6. Is Collaborative Divorce only appropriate if there is no conflict?

No. Collaborative cases can have much of the same angst that traditional cases have – sometimes more. A Collaborative Divorce has many benefits that traditional cases do not, and they can be successfully completed even where the parties have serious disagreements and issues.

To discuss your case and whether it would be a good candidate to handle in the Collaborative Model, call us at 817.261.4333 or 214.414.0418. You can also write us at or find us on our website We are Beal Law Firm, PLLC.

Is Collaborative Divorce the Same Thing as Uncontested Divorce?

Recently, we conducted a very unscientific poll on the @BealLawFirm twitter account. The question asked was, “Do you know the difference between a Collaborative Divorce and an Uncontested Divorce?” The choices were: “1) Yes, 2) No, and 3) Aren’t they the same?” Fewer than 6 in 10 people even claimed to understand the difference between the two – and a huge percentage of the account followers are lawyers, law firms, etc.

So, with more than 4 in 10 people possibly not understanding the difference between the two – or even if there is one, it seems that Collaborative Divorce bears some explaining.

Collaborative Divorce is an alternative to traditional divorce. Traditional divorce is conducted in the litigation model, whereas Collaborative Divorce is an entirely different model.

In the Litigation Model, divorces typically move through several stages until the case is either settled or makes it to trial. The stages are:

  1. Negotiation between the parties;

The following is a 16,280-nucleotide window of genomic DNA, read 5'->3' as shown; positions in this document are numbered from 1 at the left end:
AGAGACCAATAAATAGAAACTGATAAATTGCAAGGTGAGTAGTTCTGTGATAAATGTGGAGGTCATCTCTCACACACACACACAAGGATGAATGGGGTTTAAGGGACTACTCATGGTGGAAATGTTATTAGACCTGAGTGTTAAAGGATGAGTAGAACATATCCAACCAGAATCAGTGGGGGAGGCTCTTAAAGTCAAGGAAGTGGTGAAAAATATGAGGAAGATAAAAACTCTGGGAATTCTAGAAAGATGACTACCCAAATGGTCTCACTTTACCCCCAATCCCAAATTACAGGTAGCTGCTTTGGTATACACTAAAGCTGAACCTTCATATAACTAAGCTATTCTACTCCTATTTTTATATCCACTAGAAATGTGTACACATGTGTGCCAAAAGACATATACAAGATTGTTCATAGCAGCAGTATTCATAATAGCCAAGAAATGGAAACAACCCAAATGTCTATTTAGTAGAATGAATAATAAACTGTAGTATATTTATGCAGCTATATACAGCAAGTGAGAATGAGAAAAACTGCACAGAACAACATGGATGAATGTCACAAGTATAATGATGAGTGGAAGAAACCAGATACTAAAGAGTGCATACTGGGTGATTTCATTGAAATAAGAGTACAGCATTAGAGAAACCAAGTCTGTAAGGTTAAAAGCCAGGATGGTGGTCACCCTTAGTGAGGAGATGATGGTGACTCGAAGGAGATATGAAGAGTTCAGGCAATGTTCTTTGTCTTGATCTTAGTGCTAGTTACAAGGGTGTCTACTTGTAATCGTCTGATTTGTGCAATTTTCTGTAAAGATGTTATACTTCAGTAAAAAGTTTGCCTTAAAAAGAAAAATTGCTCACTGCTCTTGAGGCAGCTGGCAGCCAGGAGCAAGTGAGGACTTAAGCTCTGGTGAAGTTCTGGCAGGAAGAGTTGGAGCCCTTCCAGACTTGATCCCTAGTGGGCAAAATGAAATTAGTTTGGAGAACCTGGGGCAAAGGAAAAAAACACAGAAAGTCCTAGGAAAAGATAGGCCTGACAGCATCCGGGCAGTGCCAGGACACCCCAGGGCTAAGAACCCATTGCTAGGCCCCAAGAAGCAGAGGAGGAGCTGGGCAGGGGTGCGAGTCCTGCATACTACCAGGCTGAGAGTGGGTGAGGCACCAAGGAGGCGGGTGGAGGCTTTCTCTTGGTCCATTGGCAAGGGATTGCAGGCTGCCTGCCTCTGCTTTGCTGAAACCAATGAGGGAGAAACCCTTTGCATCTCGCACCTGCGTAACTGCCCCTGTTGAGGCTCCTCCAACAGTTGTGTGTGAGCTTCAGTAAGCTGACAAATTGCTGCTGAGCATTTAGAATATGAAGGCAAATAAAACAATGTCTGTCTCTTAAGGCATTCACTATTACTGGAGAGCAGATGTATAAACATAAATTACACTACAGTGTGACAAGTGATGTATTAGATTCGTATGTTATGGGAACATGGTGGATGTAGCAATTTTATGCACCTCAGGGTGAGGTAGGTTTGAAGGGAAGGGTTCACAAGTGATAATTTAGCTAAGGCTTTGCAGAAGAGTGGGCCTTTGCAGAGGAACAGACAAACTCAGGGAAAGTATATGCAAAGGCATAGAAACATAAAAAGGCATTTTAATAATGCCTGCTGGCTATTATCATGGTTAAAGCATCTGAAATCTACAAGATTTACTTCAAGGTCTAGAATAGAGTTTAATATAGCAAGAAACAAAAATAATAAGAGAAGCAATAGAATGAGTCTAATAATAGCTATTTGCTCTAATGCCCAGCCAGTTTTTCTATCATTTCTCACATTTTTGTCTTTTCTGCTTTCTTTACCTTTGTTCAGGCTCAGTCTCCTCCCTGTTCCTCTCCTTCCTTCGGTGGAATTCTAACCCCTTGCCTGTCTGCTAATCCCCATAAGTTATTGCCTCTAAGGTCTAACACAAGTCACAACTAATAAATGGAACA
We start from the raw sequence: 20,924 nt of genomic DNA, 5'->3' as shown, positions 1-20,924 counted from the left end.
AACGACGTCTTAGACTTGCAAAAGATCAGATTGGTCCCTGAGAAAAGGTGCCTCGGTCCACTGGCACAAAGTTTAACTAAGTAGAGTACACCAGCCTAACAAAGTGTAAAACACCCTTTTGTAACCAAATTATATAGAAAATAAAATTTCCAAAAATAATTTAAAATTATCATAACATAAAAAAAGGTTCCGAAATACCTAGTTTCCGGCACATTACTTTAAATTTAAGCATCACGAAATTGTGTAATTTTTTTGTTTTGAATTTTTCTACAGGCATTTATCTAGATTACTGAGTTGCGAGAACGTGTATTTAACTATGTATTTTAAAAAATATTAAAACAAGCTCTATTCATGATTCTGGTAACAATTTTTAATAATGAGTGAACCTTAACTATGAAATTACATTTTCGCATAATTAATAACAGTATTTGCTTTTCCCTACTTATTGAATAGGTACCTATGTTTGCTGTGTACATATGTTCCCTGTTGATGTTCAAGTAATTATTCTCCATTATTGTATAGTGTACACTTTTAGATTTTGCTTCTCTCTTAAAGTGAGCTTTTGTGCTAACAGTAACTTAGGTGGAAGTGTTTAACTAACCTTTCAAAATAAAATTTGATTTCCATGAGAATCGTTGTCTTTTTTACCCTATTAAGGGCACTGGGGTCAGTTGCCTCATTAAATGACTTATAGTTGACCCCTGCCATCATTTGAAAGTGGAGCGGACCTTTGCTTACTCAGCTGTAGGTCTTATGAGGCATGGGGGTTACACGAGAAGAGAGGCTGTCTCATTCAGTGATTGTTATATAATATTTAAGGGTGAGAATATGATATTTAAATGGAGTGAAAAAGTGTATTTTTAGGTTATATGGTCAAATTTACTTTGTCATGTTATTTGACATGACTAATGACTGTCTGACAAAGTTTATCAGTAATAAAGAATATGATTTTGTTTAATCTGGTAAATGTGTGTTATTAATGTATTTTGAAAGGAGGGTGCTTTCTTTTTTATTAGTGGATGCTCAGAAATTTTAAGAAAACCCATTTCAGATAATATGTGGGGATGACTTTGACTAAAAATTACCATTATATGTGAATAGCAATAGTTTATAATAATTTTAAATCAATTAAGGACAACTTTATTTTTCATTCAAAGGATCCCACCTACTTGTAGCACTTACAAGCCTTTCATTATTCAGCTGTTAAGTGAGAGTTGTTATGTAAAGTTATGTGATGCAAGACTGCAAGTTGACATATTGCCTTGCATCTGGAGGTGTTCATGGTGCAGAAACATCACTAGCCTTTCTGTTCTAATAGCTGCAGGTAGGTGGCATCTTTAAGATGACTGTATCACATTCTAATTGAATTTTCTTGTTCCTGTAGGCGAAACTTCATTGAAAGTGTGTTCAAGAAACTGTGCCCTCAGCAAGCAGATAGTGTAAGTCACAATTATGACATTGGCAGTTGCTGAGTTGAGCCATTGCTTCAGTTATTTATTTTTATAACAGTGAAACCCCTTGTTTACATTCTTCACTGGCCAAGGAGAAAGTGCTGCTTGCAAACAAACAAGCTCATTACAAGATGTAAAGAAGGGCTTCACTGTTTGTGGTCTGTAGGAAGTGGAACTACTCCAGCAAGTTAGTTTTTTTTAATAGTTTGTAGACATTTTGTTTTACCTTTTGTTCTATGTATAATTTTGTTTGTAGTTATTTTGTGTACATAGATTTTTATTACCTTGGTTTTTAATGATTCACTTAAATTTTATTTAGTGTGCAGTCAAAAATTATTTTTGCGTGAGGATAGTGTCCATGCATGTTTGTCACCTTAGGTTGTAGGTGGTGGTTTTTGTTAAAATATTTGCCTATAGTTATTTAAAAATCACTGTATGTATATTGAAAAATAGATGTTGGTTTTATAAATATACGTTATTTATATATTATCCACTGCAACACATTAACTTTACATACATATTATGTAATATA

2. Negotiation between the attorneys;
  3. Mediation;
  4. Post-mediation negotiation; and
  5. Trial.

Throughout all of these stages, the parties can engage in formal discovery – including written interrogatories, requests for production, requests for admission, requests for disclosure, written depositions, and oral depositions – and/or ask the court to grant various requests in countless motions and hearings.

In a Collaborative Divorce, the parties agree that they will suspend their rights to engage in anything other than formal meetings between themselves and the rest of the collaborative team, which typically includes their attorneys and two neutral professionals. One of the neutrals is known as the Financial Professional (FP) – usually a CPA, CFP, or CDFA – and the other is the Mental Health Professional (MHP). Although the MHP is likely to be a psychologist or licensed clinical social worker, the role of the MHP is not to counsel or analyze any of the participants. Rather, the MHP’s job is to run the meetings and help the parties arrive at an agreement on parenting issues. The FP’s job is to gather the parties’ financial information and help construct current and proposed budgets.

So, with all that being said, what is a Collaborative Divorce? It is a series of meetings in which the parties attempt to arrive at an agreement on all issues in their case. Because the meetings and everything discussed at the meetings are confidential, should the process break down, the parties are free to re-enter the Litigation Model, but both of the Collaborative Attorneys MUST withdraw from representation at that point.

What is an Uncontested Divorce? It is an ill-defined term that everyone uses to describe a case in which the parties to a divorce argue to a lesser degree than the arguing that takes place in a divorce that is referred to as a Contested Divorce.

The terms do not mean the same thing, because typically when an attorney speaks of an Uncontested Divorce, he or she is talking about a case in which the parties are in the Litigation Model, but able to arrive at an agreement fairly early in the process. The term Collaborative Divorce is reserved for divorces that are being conducted in the Collaborative Model and under the rules for Collaborative Divorce promulgated in the Texas Family Code.

If you would like to discuss your needs with respect to a Collaborative Divorce, Uncontested Divorce, or Contested Divorce, please contact us at or find us at